“What a lovely Japanese home you have created!” said my interior designer boss when she visited. I was shocked as I truly believed I decorated the house in a Western way after ten years of my life in London. Our house underwent major building work in 2005 for a year and I was a project manager. The experience sparked my interest in interior decoration and I went to KLC School of Design, as many South-West London madams do, followed by work experience for the aforementioned designer. I know this was the wrong way around, but I was naive. Not aware of my shock, my boss started pointing out “Japanesiness” in fabrics from Osborne and Little and wallpaper from Natasha Marshall. They contained motifs of Japanese traditional patterns and I was attracted to these motifs, obviously this attraction was subconscious. What is learned in the cradle is carried to the grave. Do you find the image below Japanese?
Japan produced so many beautiful patterns which profoundly influenced interiors in the West such as this de Gournay wallpaper. These are pretty obvious that it is Japanese, but the patterns I am also talking about are the ones you are probably not aware of. They can be even copied exactly as nobody has copyrights. You will have encountered Japanese traditional patterns not knowing where they are from. It is probably not known as widely but the composition of Ukiyoe or Japanese block print inspired impressionist painters in the West.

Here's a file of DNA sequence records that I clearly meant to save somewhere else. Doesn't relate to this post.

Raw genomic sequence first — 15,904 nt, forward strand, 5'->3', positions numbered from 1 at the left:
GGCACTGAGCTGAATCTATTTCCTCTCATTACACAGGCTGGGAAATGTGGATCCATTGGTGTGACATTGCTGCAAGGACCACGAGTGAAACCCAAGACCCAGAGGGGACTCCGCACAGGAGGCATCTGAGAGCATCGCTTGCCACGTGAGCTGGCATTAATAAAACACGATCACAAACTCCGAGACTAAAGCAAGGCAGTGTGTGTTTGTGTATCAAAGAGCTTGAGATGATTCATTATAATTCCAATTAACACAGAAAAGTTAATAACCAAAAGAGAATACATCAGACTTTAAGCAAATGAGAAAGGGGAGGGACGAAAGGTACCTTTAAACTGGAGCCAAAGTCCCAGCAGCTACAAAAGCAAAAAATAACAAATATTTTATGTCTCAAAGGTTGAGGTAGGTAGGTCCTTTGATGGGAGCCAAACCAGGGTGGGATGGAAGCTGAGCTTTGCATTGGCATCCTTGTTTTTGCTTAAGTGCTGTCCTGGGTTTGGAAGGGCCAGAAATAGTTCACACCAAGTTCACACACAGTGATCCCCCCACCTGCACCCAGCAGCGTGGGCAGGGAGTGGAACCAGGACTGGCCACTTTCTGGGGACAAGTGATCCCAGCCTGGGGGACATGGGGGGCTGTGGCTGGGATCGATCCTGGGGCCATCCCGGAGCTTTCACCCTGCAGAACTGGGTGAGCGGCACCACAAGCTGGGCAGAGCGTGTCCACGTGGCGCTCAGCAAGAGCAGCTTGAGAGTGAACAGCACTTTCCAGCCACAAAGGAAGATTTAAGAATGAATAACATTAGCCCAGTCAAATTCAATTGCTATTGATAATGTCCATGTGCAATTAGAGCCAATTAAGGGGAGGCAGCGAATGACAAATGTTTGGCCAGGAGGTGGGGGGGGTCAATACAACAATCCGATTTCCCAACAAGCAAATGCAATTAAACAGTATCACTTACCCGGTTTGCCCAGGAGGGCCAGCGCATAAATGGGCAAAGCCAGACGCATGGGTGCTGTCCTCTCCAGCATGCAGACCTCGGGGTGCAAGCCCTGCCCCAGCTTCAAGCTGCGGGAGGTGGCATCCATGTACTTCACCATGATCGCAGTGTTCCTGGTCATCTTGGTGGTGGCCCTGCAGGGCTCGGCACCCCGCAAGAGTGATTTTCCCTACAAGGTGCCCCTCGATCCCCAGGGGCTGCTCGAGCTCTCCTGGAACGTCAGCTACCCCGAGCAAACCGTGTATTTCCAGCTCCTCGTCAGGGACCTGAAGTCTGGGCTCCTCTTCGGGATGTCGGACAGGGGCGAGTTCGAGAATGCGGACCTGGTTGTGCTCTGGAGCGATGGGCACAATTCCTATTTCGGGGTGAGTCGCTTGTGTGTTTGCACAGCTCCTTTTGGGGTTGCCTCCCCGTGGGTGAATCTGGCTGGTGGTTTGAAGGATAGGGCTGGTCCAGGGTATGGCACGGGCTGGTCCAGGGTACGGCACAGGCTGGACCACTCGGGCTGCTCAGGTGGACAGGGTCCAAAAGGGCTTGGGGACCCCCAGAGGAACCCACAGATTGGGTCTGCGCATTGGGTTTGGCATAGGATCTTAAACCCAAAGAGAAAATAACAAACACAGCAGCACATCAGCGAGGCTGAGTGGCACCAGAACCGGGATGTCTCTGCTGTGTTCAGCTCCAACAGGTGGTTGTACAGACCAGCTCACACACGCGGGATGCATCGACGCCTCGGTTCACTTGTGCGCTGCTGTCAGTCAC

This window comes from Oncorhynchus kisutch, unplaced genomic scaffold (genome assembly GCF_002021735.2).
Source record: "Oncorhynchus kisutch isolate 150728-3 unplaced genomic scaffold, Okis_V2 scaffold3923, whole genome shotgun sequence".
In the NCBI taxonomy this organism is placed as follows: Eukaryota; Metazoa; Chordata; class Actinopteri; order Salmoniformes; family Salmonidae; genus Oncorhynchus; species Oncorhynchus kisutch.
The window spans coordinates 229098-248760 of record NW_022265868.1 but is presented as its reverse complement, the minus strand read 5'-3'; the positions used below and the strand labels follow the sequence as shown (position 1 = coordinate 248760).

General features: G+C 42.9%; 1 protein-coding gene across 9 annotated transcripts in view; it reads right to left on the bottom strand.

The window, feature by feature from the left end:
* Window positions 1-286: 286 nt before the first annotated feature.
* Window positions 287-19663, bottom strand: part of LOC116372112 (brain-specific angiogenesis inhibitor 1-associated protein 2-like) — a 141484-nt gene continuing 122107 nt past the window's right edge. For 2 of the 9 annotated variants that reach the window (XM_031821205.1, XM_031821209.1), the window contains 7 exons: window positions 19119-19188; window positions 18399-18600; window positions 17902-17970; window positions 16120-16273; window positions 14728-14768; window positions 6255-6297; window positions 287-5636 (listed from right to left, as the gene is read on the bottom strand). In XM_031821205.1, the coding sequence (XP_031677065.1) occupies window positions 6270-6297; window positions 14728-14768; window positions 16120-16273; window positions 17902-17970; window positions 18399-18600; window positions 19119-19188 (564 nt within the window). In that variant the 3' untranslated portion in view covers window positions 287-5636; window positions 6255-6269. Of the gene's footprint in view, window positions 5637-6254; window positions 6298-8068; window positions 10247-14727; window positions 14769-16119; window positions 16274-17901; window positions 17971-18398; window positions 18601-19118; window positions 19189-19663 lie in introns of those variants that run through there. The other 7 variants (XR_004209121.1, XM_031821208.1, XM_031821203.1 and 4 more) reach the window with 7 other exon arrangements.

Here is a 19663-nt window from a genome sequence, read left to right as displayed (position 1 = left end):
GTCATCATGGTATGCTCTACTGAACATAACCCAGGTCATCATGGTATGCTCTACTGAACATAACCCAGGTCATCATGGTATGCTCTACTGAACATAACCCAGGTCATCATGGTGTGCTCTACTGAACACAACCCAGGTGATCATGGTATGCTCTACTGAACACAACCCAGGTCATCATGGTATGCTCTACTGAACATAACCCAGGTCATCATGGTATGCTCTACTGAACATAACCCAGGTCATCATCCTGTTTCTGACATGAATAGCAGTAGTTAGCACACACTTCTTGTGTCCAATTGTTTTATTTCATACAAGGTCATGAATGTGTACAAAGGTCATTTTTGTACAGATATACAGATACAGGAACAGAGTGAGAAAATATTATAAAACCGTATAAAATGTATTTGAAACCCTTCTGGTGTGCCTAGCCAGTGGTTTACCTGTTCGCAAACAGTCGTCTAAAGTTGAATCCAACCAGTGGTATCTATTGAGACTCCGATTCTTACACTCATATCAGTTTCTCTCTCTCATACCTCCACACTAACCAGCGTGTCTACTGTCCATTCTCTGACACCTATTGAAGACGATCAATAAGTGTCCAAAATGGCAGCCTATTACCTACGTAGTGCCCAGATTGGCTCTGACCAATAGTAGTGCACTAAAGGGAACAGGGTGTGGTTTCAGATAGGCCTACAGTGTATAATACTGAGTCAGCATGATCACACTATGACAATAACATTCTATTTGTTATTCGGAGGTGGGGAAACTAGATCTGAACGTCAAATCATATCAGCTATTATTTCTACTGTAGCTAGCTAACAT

A few years later, I started Biden and learnt a lot more about Japanese traditional patterns and motifs. I became fascinated with their history. They say the source of the designs are treasures in Shosoin repository which dates back to 756 when Empress Komyo dedicated over 600 items to the great Buddha at Todai-ji Temple in Nara, a former capital of Japan to express her love for her late husband Emperor Shomu. It is one of the oldest wooden buildings in the world but its natural air-conditioning system preserved the exotic treasures in impeccable condition, with the raised floors and structure of log cabin. These treasures are from ancient civilizations including Egypt, Persia and China, which had travelled along the Silk Road.
The source of inspiration, Shosoin patterns, which were found in treasured fabrics are considered the most formal and high-class ones even today. If you are going to a very formal tea ceremony party, you would wear kimono with Shosoin Patterns to show respect to the host. To be continued…..